Strong Growth in Trade Between the United States
and Africa is Creating "Hope and Opportunity"
WASHINGTON - U.S. Trade Representative Robert B. Zoellick today opened a day-long forum of plenary sessions and roundtables with African trade ministers to promote continued trade and investment between the United States and sub-Saharan Africa.
President Bush spoke to the forum, which he established on May 16, 2001 to complement the African Growth and Opportunity Act (AGOA). AGOA was enacted last year and underlies America's determination to support new economic opportunities for Africa.
"The African Growth and Opportunity Act is a roadmap for how the United States and Africa can tap the power of markets to improve the lives of our citizens," said President Bush. "As AGOA makes clear, economic freedom and political freedom must go hand in hand. People who trade in freedom, want to live in freedom. From Nigeria to South Africa, African nations have made great strides towards democracy. The democratic transitions of the last decade mean that a majority of Africans now live in democratic states. That is progress we will praise – and progress we must work hard to continue."
Ambassador Zoellick said in remarks opening the forum: "This forum sends a message to the world that the U.S. commitment to prosperity and freedom in sub-Saharan Africa is solid, our conviction is strong and our partnership vibrant. AGOA is a gift, an opportunity we must seize, to open U.S. markets for Africa, open African markets for Americans, and open our societies and people to one another - through a positive agenda of economic empowerment, opportunity, and hope."
President Bush announced the creation of a $200 million Overseas Private Investment Corporation support facility that will give American firms access to loans, guarantees, and political risk insurance for investment projects in sub-Saharan Africa. The President announced that the U.S. Trade and Development Agency will establish a regional office in Johannesburg to provide guidance to governments and companies seeking to liberalize their trade laws, and improve the investment environment. In addition, the President announced today the launch of the Trade for African Development and Enterprise Program. With $15 million in initial funding, the TRADE program will establish Regional Hubs for Global Competitiveness that will help African businesses take advantage of AGOA to sell more of their products in the global markets.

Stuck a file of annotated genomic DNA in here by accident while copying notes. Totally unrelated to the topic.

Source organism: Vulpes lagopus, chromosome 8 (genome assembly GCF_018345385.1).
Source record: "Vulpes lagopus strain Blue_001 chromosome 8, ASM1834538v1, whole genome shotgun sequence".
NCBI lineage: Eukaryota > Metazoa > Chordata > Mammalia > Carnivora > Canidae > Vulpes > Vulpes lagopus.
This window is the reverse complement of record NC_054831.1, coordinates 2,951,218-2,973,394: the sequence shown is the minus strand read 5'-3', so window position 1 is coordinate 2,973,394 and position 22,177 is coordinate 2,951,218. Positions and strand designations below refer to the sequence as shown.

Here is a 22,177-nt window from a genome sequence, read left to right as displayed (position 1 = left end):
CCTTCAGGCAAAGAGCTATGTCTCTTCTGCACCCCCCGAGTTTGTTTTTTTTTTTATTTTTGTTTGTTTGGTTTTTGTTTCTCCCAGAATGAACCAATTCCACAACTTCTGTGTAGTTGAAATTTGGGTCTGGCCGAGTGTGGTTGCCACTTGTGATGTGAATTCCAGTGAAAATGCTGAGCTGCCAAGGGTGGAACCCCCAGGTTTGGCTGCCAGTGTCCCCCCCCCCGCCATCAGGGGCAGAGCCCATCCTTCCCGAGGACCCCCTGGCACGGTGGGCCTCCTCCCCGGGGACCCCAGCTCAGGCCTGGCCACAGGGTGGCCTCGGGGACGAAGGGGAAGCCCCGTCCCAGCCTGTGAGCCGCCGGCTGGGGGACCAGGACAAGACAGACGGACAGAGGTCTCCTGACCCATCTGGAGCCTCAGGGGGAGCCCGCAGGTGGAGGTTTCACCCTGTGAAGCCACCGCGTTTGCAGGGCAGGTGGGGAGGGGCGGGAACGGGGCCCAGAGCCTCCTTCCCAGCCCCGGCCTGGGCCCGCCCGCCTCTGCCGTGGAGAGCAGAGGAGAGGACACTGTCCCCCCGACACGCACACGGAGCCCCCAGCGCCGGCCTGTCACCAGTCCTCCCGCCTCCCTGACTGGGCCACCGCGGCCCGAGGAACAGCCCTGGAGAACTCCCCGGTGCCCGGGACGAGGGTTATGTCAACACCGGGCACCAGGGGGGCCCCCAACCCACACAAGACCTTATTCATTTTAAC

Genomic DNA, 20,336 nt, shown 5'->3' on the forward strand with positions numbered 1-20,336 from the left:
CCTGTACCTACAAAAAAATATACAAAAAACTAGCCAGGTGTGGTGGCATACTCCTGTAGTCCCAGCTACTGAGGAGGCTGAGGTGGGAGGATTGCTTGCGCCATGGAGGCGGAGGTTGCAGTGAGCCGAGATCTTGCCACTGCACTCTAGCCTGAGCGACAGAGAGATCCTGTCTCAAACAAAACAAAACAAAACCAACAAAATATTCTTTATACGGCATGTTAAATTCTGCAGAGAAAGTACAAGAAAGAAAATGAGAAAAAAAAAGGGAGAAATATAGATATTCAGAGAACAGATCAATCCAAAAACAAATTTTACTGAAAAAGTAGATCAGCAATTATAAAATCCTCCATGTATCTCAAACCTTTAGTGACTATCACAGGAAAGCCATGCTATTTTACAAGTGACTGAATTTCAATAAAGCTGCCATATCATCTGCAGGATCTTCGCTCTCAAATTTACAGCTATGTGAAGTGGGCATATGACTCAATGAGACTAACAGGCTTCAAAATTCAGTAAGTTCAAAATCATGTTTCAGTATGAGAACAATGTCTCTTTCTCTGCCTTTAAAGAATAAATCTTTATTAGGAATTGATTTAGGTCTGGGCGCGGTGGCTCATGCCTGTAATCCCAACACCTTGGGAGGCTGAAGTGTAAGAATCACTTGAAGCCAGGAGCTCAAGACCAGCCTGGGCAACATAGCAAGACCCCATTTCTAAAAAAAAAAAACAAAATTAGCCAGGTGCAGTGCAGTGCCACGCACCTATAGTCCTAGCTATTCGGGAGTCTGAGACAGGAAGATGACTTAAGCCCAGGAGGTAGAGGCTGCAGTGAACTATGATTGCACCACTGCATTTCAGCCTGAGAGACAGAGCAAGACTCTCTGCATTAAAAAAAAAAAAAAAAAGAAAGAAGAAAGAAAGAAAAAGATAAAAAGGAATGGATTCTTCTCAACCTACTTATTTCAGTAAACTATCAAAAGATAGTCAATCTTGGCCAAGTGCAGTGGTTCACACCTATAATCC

Since AGOA was enacted and sub-Saharan leaders began implementing the necessary economic and social reforms, it has produced numerous benefits for both the United States and sub-Saharan Africa:
• U.S. imports from sub-Saharan Africa during the first half of this year totaled $11.6 billion, up nearly 12%. AGOA accounted for 58% of these imports. It is estimated that AGOA's incentives have brought the region nearly $1 billion in investment.
• U.S. exports to the region rose 36% to $3.6 billion during the first half of the year.
• The total trade growth rate for non-fuel goods covered under AGOA is about 25%.
Zoellick noted that a recent World Bank study showed that economies of globalizing developing countries grow three and a half times faster than the economies of non-globalizing developing countries.
At the end of the working sessions, held at the State Department, Zoellick will sign two agreements that underscore the commitment of the United State to work effectively with the private sector and regional leaders to improve the life of the one-tenth of the world's population that live in Sub-Saharan Africa. The Nigerian Minister of Commerce Mustapha Bello and Zoellick will sign the U.S.-Nigeria Joint Declaration on Electronic Commerce. Zoellick will also sign a regional Trade and Investment Framework Agreement (TIFA) with the Common Market for Eastern and Southern Africa (COMESA), the first TIFA between the U.S. and sub-Saharan Africa.
During the Forum, Zoellick will lead a "Special Policy Roundtable Dialogue for Trade Ministers on U.S.-Africa Cooperation and Common Interests in the WTO." Sub-Saharan African countries represent the largest bloc of World Trade Organization countries.
Background on AGOA:
AGOA established a framework for U.S. trade, investment, and development policy for sub-Saharan Africa. Expanding free markets, trade and economic growth in the region will benefit the United States and sub-Saharan African countries by creating healthier and more stable economies, stronger and more democratic governments in Africa, and expanded markets for U.S. exports.
The benefits established by AGOA are potentially available to 48 countries; most are keenly interested in establishing eligibility. Currently, 35 countries are eligible for the duty free and quota free access to the U.S. market for most products. There are special provisions to provide even larger benefits to the poorest countries in the region.
The AGOA implementation process serves as an important impetus for countries to undertake both economic and social reforms. U.S. companies as well as sub-Saharan firms that are investing in or trading with AGOA countries are also serving as proponents of reform. The U.S. has provided AGOA countries with technical assistance and trade capacity-building:
• This year, the U.S. committed over $50 million in trade-capacity building in sub-Saharan Africa; and,
• USTR has coordinated over 20 AGOA regional technical assistance and trade-capacity building workshops and seminars in Africa.